Lonely Planet Writer

What happens to giant Olympic rings when the Games move on?

So where do those giant Olympic rings from host cities end up once the crowds and the Games have moved on? It’s a question that will come after the closing ceremony of the current Olympic competitions in Rio this Sunday night.

Giant Olympic rings are pictured mounted on a barge floating on the River Thames in front of Tower Bridge in London, July 27, 2012, just hours before the official opening ceremonies of the London 2012 Olympic Games.
Giant Olympic rings are pictured mounted on a barge floating on the River Thames in front of Tower Bridge in London, July 27, 2012, just hours before the official opening ceremonies of the London 2012 Olympic Games. Image by JUSTIN TALLIS/AFP/GettyImages

The erection of the rings in the Brazilian city created pre-Games publicity as hundreds of thousands of tourists got picture taken with the big circles acting as backdrop to their shots. This time four years ago London’s various sets of rings were at the heart of the action but since then they have found permanent albeit various roles to fulfil.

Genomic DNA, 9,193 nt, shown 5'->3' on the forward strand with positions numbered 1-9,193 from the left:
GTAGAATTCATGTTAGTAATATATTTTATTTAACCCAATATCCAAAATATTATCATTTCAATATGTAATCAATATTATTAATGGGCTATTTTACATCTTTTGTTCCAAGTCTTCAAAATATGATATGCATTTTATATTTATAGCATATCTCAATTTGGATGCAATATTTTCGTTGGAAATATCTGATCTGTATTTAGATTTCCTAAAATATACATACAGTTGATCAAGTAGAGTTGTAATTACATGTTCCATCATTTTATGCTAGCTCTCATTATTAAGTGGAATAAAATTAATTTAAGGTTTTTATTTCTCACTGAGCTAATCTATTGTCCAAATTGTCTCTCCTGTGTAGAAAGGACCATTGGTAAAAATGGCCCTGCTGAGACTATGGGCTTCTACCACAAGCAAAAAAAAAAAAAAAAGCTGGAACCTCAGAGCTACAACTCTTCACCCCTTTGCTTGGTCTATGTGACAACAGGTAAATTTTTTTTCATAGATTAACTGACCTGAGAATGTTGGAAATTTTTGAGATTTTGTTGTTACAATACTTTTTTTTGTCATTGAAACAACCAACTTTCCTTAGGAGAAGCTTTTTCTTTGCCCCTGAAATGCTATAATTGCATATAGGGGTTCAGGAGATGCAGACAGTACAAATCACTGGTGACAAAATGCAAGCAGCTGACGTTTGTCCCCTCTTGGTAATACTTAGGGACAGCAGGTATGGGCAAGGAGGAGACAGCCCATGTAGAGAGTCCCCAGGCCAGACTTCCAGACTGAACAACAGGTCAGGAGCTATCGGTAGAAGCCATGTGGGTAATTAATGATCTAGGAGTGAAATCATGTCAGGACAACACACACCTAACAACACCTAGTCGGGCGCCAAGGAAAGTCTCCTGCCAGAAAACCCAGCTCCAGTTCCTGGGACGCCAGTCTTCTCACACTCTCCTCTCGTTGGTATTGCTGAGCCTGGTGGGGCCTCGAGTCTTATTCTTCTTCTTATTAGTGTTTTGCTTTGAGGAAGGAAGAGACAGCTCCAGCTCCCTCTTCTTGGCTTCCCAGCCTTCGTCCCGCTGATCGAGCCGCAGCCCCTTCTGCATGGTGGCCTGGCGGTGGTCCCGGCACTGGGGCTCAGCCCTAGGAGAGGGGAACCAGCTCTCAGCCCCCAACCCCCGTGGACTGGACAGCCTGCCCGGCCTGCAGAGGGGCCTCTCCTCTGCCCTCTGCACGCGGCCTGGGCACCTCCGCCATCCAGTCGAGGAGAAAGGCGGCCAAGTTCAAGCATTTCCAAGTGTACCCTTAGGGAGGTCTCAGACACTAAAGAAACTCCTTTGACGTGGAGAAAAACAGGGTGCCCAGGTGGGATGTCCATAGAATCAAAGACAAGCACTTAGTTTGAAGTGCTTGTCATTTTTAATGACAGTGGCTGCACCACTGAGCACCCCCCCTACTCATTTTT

In the run up to the 2012 Games in the city, the most striking rings hung over St Pancras International station. Then when the show left town, Londonist.com reports that the rings were cut up and turned into colourful benches both inside and outside the station.

Weary commuters see the sets of seating located in different parts of the station. So you can be sitting on a bit of the Olympic tradition while waiting for a train to take you to your destination. St Pancras became synonymous with the rings in the 18 months before the Games and while they were being run-off so it is fitting that it should house the rings when they were sliced up.

The 25 metre-wide display of giant Olympic rings weighed a massive three tonnes and cost over £250,000 to produce. While they had Lord Coe in attendance at their unveiling, they had a less spectacular end as they were sent for recycling after the Games ended.

Stage One, the company that looked after the rings, said the support structures were recycled and then re-used as lighting rigs. The Queen Elizabeth Olympic Park in Stratford has drawn over four million visitors over the past three years and the Olympic rings are still part of that attraction.